Former NRL star Brett Finch, pictured with wife Elli Johnston, recalled the moment she left him during his battle with drug and alcohol addiction and his first thought was, ‘Where can I pick it up, where can I get another one? ? ‘

‘Get in the car, go straight to the dealer’s house. My wife is from Melbourne, she won’t listen to the radio, you know.

“I think, Finchy, you great bastard, you have a great… you know, I’ll just go with it all day.”

Finch revealed that his plan backfired when his mother heard on the radio that he was sick and then his girlfriend found out.

“Elli knew exactly where I was going,” he said.

‘She said, ‘I’m gone, I’m going’, packs her bags and heads back to Melbourne.

“I come home, now I’m out of both jobs, and I go to my account and I have minus $10. Eighteen months before, I had hundreds of thousands.

“I sat there and — not that I ever contemplated suicide — but I sat there and went, mate, this ain’t life, this exists,” the former NRL star told the Turn Up The Talk podcast

“And my first thought is, where can I get it, where can I get another one?

“It’s taken everything from me, but my thought is, I still want another one. It’s ridiculous, I’ve just lost everything.’

Finch said it was at that moment that he realized that something had to change in his life.

“I sat there and — not that I ever considered suicide — but I sat there and went, mate, this isn’t a life, this exists,” he said.

“I don’t have a dollar to my name, I don’t have a job, my lady has left, this is not a life.”

Finch married his girlfriend of five years Elli Johnston in 2018 and the couple welcomed a daughter in 2019.

He previously discussed his battles with addiction towards the end of his playing career, including stints in rehab in Thailand.

The former star halfback, who played for Canberra, the Roosters, Parramatta and the Melbourne Storm in a 270-match NRL career, had a rough time following his retirement in 2013.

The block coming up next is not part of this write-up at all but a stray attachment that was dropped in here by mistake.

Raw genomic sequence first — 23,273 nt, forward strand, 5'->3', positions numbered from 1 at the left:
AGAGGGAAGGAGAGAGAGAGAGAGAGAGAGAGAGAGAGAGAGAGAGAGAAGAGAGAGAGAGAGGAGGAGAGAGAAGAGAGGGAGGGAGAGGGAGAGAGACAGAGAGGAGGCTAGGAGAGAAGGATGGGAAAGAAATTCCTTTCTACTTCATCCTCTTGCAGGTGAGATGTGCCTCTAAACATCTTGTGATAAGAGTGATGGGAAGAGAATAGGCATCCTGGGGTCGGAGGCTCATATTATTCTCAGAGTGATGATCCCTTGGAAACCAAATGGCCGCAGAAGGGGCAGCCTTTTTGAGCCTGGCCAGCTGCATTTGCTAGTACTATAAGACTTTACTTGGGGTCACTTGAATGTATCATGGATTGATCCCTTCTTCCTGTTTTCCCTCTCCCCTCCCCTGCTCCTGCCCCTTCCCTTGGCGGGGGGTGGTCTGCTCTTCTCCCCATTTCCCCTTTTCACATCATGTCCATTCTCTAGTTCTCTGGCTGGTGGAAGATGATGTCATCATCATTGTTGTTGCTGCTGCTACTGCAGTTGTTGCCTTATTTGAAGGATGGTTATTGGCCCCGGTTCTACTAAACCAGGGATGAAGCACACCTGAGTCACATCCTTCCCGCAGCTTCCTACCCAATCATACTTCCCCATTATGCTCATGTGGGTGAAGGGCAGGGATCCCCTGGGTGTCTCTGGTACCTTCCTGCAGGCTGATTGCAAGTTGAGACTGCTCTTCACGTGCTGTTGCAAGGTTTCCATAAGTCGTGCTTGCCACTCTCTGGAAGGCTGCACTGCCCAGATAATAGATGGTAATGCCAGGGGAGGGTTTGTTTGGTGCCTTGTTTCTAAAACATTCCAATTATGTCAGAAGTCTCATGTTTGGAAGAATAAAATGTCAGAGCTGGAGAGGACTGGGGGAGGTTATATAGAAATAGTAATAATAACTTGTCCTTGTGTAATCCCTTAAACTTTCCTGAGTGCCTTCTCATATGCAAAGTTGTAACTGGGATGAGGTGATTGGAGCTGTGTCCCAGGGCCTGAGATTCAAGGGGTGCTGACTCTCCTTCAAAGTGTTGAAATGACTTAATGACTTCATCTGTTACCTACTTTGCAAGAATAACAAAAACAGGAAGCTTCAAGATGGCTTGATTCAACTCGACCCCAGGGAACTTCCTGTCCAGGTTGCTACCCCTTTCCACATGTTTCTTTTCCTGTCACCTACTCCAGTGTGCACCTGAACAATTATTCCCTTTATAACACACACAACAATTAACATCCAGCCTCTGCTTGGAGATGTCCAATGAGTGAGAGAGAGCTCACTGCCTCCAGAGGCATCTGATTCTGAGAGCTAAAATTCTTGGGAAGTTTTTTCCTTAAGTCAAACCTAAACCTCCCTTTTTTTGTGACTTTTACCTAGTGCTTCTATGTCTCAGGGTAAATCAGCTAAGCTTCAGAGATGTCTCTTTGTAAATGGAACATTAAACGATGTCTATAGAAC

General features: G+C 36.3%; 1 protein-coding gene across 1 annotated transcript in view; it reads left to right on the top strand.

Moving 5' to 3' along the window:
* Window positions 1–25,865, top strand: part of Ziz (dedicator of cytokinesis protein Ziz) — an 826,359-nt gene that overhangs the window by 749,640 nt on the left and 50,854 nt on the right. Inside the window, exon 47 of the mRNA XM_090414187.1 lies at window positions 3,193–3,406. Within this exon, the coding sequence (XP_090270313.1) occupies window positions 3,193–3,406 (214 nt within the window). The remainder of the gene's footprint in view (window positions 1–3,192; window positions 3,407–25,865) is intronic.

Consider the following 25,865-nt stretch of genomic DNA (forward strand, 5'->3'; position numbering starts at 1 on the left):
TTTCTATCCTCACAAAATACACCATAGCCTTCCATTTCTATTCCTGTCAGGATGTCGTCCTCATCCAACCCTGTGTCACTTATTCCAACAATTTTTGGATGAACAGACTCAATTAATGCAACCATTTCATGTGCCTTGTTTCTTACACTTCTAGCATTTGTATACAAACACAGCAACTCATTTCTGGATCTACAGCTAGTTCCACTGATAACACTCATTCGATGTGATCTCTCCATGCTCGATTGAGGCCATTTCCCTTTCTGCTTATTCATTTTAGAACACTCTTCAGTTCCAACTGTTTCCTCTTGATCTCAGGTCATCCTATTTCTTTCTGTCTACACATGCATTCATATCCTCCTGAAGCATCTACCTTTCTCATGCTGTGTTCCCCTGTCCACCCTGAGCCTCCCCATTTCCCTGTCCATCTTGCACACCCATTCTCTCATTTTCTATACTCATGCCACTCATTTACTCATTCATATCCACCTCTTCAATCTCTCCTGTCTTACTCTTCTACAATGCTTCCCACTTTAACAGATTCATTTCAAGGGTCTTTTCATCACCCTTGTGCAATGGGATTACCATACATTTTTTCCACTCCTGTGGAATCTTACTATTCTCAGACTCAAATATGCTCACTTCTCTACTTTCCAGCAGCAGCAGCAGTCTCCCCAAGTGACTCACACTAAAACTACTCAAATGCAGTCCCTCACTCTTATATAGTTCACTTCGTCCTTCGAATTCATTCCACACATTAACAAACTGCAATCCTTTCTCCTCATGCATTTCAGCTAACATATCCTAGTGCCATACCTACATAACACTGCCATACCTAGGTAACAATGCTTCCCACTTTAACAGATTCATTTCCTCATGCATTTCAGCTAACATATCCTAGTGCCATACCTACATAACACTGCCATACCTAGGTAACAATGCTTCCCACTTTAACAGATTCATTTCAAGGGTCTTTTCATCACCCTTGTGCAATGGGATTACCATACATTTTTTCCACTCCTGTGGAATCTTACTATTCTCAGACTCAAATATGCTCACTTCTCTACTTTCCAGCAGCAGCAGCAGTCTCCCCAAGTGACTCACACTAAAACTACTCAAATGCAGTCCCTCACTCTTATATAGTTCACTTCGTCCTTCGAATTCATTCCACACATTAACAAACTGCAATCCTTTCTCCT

The former star halfback, who played for Canberra, the Roosters, Parramatta and the Melbourne Storm in a 270-match NRL career, had a rough time following his retirement in 2013.

“It took a couple of years, it took three trips to rehab,” Finch told The Matty Johns Podcast in 2019.

“I learned a lot about myself and the things I deal with. I had to realize that I’m not going to get the highs I had in footy and that’s what I’ve been aiming for for so long.”

Finch’s most famous moment on the field came in the opening game of the 2006 State of Origin series, when he kicked a long field goal to win the game for the NSW Blues in front of 80,000 fans.

In another section of the Turn Up The Talk podcast devoted to mental health issues, Finch offered some advice to people battling similar demons.

“People say they go through hell. Well, if you’re going through hell, keep going,” he said.

‘Why stop? People give up because their life is hell. Keep it up! Who wants to stay in hell?

“I could have given up many times, I’m so glad I didn’t. People didn’t give up on me.’

lifeline 13 11 14

Beyond Blue 1300 224 336

MensLINE Australia 1330 789 978

SANE Australia 1800 187 263

.

Leave A Reply

Your email address will not be published.